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Knowledge Of Beer

The story of Saint Vitus



Autor: Michaela Ebner


3 Min Reading Time

Saint Vitus - the brewer's patron saint and a very important figure in the brewery's history.

The golden boy: Our Vitus.

Find out about Saint Vitus' story. It is unique and closely connected to Freising.

According to legend, Saint Vitus was born as the son of a Roman senator at the time of Emperor Diocletian († 312) in Mazzara/Sicily, brought up by a wet nurse and raised in the Christian faith by his tutor, Modestus. As a child he performed miracles and was therefore beaten by his father. Brought before court, he refused to renounce his faith and was beaten again, causing the judge´s and henchmen´s arms to wither.

Saint Vitus' story is a tough one

His father sought to kill him. His wet nurse and tutor fled with him to Lucania, an eagle provided the fugitives with bread. They were discovered and taken to Emperor Diocletian. Even though Vitus healed the emperor´s possessed son, he was thrown into prison for refusing however to make sacrifices to the Roman gods. Heavy iron plates were meant to crush him and his companions, in vain; he was thrown into a cauldron of boiling oil, but emerged unharmed. A wild lion was set upon Vitus and his companions, but the animal tamely lay down at his feet. He was tied to a torture rack, but lightning destroyed the instruments of torture. Angels saved him and his companions, bringing them to Lucania. Immersed in prayer, the martyrs died a gentle death.

Veneration of Vitus is documented early in the martyrology of Jerome (347-420). Pope Gelasius I († 496?) consecrated the first church to him and his story of suffering was spread from Lucania to Upper Italy, France and Germany around the year 600. Pope Gregory I (540-604) reported about monasteries in Sicily that bore his name; Abbot Fulrad (710 -784) acquired relics of the saint for his monastery in St. Denis and Corvey Abbey became the center of Vitus veneration. There are more than a thousand churches in Germany that are dedicated to Saint “Veit”, including churches in Braunschweig, Hildesheim, Nuremberg and many places in Bavaria are named after him: Neumarkt/St. Veit, St. Veit in Middle Franconia, Veitsaurach, Veitsbronn.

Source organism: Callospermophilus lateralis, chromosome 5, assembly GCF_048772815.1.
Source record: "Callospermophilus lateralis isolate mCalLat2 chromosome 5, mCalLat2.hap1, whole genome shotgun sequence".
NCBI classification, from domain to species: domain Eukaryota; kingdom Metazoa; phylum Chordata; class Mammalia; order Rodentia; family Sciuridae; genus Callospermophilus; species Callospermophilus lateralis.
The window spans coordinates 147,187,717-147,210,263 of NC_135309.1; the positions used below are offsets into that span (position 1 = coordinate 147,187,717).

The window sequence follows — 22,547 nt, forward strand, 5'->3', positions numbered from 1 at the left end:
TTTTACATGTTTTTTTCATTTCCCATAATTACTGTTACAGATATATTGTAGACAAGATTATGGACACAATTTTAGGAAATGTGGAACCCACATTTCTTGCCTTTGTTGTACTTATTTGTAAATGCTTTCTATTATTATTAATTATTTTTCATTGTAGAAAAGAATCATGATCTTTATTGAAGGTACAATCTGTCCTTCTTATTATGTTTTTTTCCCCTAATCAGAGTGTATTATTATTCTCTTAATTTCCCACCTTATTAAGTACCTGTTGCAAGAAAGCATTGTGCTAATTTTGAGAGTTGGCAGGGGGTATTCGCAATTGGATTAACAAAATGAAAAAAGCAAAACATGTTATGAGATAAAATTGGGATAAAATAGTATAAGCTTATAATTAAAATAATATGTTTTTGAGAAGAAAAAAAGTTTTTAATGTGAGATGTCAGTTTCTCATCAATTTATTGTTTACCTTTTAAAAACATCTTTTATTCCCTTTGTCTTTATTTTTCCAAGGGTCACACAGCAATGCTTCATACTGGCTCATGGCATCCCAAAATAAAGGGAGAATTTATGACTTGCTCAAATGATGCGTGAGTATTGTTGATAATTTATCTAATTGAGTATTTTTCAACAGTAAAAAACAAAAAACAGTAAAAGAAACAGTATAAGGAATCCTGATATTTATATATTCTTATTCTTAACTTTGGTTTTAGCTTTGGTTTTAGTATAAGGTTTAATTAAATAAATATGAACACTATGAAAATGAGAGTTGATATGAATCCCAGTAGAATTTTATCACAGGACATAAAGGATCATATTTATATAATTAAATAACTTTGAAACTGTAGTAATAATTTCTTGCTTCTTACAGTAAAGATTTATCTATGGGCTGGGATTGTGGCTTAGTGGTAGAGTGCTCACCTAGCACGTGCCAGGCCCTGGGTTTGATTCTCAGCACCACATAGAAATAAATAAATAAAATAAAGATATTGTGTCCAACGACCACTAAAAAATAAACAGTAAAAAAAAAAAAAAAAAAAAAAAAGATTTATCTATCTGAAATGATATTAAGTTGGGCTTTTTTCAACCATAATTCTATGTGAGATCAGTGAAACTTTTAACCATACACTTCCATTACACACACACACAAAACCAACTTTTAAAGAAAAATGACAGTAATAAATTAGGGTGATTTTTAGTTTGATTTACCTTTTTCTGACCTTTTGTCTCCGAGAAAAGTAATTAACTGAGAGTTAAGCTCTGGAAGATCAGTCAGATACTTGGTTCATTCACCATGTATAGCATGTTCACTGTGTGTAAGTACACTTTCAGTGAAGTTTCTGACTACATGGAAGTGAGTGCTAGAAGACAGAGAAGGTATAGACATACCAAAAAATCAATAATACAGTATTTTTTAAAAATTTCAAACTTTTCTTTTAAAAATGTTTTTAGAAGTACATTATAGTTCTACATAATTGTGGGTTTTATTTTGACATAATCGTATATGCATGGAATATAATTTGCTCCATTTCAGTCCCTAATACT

Saint Vitus and his connection to Freising

Around the year 833, Bishop Hitto of Freising (811-835) founded a Benedictine monastery dedicated to Saint Vitus halfway up Weihenstephan Hill and in 1020 Bishop Egilbert of Freising (1005-1039) converted it into a secular canonical monastery. Until the secularization, “St. Veit” was one of the three Freising parishes. One of the city gates in Freising was also called the “Veitstor” (Vitus Gate, today´s pharmacy “Adlerapotheke”). In 1802, the churches were closed and the buildings demolished. The monastery´s most famous provost was Rahewin, secretary to Bishop Otto I of Freising (1138-1158), the famous historian who had documented the deeds of Emperor Friedrich Barbarossa (1155-1190). Otto of Freising´s work remained unfinished and was completed by Rahewin.

The saint is normally depicted as a boy or youth, nobly dressed, with curly hair, often wearing a cap or hat;  as patron saint of Saxony and Bohemia, he sometimes wears an ermine cloak and is pictured with orb and crown (Master Theoderic of Prague, court painter of Charles IV), up to the 14th century, however, he was depicted only with palm and sword. Some depictions make reference to his martyrdom, sitting unclothed in a cauldron, sometimes with a cockerel, lion or eagle. He is also to be found in many city and municipal coats of arms.

He counts as one of the Fourteen Holy Helpers, invoked for illnesses such as epilepsy, St. Vitus dance, rabies and snake bites. He is also considered the Patron Saint of Beer Brewers and vintners, pharmacists and miners. His feast day is celebrated in the Catholic church on 15th June, which was the longest day of the year according to the Julian calendar (summer solstice). In connection with his feast day, there are also many proverbs such as that of the brewers: “Saint Vitus, don´t let it rain, so that we will lack no barley!“

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